Posted April 18, 2009 on 5:45 pm | In the category Bush/Cheney, Human Rights, Obama, Politics, Terrorism, U.S. Domestic Policy, U.S. Foreign Policy | by Jeff

“Thus, although the subject may experience fear or panic associated with the feeling of drowning, the waterboard does not inflict physical pain. As we explained in Section 2340A Memorandum, “pain and suffering” as used in Section 2340 is best understood as a single concept, not distinct concepts of “pain” as distinguished from “suffering.”… Even if one were to parse the statute more finely to treat “suffering” as a distinct concept, the waterboard could not be said to inflict severe suffering. The waterboard is simply a controlled acute episode, lacking the connotation of a protracted period of time generally given to suffering”….Jay Bybee, former Dept. of Justice Lawyer in the Bush Administration and current 9th Circuit Judge

Judge Bybee, a graduate of the University of Obfuscation Law School, might also have noted that chopping off a prisoner’s leg is allowable since he had two of them. He did not comment on what to do when you run out of legs but perhaps there are other body parts to consider– testicles, arms, kidneys etc. Reading the memoranda makes it clear that in this and other instances our Law Schools have helped create some monsters that would make Goebbels proud.

The release of four selected torture memoranda from the Bush Justice Department have raised two firestorms, each interesting in its own way. From the right we get the old familiar argument to screw the law and do anything we wish to anyone we think might want to hurt us, regardless of evidence and American values. A deep thinker from the Heritage Foundation reminded us on TV that in the white heat of post 9/11 it seemed clear that we needed to make sure we got the information needed to protect the country regardless of our laws or international law. He conveniently forgot that some of the memoranda were written as late as 2005 and that – in fact – we HAD the information that 9/11 was around the corner, that the information was given to Bush and National Security Advisor Rice – and ignored by both, and that there is little if any evidence that the subsequent use of torture ever improved the quality of information received.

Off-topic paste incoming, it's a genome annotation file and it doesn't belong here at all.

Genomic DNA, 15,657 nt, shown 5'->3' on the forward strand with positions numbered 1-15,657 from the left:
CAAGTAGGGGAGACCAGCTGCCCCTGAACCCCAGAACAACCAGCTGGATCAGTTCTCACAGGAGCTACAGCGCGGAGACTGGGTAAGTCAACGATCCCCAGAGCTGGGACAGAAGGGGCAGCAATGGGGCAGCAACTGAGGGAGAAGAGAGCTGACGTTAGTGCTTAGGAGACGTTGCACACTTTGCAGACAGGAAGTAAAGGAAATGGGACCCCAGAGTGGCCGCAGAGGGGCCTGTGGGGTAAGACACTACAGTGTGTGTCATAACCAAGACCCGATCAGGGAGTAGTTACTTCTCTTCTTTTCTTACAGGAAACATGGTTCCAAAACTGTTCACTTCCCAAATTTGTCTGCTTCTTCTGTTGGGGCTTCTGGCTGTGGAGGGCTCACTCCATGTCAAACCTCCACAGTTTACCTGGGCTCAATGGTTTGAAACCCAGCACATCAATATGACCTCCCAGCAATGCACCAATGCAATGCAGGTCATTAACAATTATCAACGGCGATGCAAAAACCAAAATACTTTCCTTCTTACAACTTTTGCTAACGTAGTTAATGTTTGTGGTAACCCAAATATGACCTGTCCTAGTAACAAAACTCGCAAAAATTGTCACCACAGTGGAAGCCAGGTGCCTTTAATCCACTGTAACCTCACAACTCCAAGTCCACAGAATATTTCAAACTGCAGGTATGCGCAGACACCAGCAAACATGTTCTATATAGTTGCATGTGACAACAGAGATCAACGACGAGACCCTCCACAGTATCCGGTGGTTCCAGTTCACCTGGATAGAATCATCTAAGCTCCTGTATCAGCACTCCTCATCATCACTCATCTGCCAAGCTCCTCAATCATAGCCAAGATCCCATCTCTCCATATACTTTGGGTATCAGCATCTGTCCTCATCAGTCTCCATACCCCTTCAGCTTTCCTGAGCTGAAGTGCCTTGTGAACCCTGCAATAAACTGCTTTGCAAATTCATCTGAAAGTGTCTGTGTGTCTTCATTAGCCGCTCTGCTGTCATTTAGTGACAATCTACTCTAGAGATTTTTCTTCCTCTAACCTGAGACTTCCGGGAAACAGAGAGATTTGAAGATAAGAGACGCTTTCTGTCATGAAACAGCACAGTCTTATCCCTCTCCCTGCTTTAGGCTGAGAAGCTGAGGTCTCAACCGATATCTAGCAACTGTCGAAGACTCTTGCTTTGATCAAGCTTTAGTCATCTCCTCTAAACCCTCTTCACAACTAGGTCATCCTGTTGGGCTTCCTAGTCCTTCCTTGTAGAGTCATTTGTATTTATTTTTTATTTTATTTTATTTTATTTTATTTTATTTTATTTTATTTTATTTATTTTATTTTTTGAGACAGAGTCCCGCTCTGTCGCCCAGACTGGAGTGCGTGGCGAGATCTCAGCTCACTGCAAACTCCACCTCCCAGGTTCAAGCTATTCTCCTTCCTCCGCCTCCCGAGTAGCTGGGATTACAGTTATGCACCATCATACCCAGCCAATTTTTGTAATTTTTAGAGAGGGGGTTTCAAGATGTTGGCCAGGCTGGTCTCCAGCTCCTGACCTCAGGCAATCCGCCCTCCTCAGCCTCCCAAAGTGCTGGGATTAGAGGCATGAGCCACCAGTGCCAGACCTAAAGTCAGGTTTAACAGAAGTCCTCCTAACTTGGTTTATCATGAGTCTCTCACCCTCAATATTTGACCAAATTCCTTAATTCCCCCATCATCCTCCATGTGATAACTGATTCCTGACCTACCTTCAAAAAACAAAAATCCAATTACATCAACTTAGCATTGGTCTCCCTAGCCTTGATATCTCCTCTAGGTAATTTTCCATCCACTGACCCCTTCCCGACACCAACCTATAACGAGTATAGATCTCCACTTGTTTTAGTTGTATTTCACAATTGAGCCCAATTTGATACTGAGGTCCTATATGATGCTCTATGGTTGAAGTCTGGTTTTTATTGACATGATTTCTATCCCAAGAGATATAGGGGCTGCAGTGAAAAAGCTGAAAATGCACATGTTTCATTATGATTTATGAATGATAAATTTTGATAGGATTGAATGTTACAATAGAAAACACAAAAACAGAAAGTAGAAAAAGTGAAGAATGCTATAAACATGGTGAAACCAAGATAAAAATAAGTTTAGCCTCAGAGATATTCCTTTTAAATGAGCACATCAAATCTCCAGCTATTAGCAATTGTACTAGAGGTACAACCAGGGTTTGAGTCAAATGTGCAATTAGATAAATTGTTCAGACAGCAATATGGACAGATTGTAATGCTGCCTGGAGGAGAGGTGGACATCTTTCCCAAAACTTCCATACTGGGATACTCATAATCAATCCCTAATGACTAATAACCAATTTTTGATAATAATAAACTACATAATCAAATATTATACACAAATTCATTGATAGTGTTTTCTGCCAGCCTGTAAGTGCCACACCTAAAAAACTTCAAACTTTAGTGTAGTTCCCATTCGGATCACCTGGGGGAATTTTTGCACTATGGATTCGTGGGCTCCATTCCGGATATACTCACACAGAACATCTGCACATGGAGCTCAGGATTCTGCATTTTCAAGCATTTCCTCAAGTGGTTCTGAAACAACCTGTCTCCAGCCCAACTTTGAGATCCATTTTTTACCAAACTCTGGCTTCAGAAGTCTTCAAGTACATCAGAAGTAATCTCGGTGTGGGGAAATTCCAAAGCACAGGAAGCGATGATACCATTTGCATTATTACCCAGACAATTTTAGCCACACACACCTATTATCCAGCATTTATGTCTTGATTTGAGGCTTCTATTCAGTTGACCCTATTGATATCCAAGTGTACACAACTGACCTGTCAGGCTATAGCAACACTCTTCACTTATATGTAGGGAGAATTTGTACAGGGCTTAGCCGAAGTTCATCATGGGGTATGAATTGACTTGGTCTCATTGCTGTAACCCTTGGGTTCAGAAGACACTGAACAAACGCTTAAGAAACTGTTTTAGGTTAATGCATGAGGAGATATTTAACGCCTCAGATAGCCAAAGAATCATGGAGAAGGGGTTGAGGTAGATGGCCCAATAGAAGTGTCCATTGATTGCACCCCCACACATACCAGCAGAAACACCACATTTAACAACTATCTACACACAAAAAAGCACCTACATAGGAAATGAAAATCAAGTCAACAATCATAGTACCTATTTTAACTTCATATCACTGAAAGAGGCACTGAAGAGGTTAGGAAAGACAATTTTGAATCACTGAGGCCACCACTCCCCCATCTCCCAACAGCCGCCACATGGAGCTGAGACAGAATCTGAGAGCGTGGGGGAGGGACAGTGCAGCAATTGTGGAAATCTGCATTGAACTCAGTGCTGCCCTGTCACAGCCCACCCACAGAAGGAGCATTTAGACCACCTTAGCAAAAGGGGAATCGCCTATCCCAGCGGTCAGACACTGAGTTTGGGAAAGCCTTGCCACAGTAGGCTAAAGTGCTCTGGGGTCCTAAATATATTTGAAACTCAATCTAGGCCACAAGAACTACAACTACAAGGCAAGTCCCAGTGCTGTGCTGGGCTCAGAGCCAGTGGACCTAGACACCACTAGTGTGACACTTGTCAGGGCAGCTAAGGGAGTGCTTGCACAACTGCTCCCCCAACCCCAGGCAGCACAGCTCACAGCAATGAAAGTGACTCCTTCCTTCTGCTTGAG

It was not a huge surprise to see an op ed piece in the Wall Street Journal, criticizing the release of the information by former CIA Director Michael Hayden and former Attorney General Michael Mukasey who were apparently upset that leaking the memos’ “…effect will be to invite the kind of institutional timidity and fear of recrimination that weakened intelligence gathering in the past, and that we came sorely to regret on September 11, 2001.” They must have missed the part – referred to above – where Rice and Bush were warned well before 9/11 – a warning based on intelligence gathered via more traditional – and legal – means. But then Hayden and Mukasey both have metaphorical blood on their hands in this matter so it’s not so surprising they take this view.

The blast from the left is criticism of Obama for deciding not to prosecute Intelligence operatives for torturing prisoners with the approval, even urging, of lawyers from Bush’s Department of Justice. (a piece in today’s NY Times details one such case) This is a quandary since to say “they were only following orders” has a 1940s reminiscent stink about it, but this was clearly a decision intended to protect intelligence operatives from the consequences of the folly of their masters and to avoid harming those agencies that – like it or not – we depend on for a degree of security. As for bringing the likes of Judge Bybee and others in leadership positions to justice, it seems unlikely until and unless Obama gets a much larger majority in the Congress. And even then, he would more likely argue for a kind of Commission on Reconciliation and Truth but when looking at the Bush administration and his cronies in Congress it is hard to imagine anything like truth or reconciliation being of any concern to them. And to be credible, such a Commission would need to be bipartisan.

In other news: President Obama welcomed Texas Governor Rick Perry’s suggestion that Texas secede from the Union and offered his assistance in facilitating the process. There is a strong rumor that George W. Bush would emerge from retirement to fill the Office of Texas Monarch, leaving Perry with even less of a job than he has currently.

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  1. And now we learn via this morning\\\’s New York Times that two Al Qaeda suspects were waterboarded a total of 266 times. Christopher Hitchens, writer for Vanity Fair, subjected himself to waterboarding to help him decide on his own if waterboarding constituted torture. Mr. Hitchens lasted all of about 5 seconds, coming up gasping for air and concluding that yes, waterboarding was torture. That was one 5-second episode. Khalid Shaikh Mohammed was waterboarded 183 times in March 2003. I\\\’m guessing that even former VP Dick Cheney might hesitate in characterizing such treatment as not torture – but I\\\’d probably be guessing wrong. Abu Zubaydah was waterboarded 83 times AFTER he told his interrogators everything he knew. The Justice Department concedes, according to the Times, that his interrogators learned nothing more from Zubaydah after the torture began.
    Let the Truth Commission hearings begin.

    Comment by John — April 20, 2009 #

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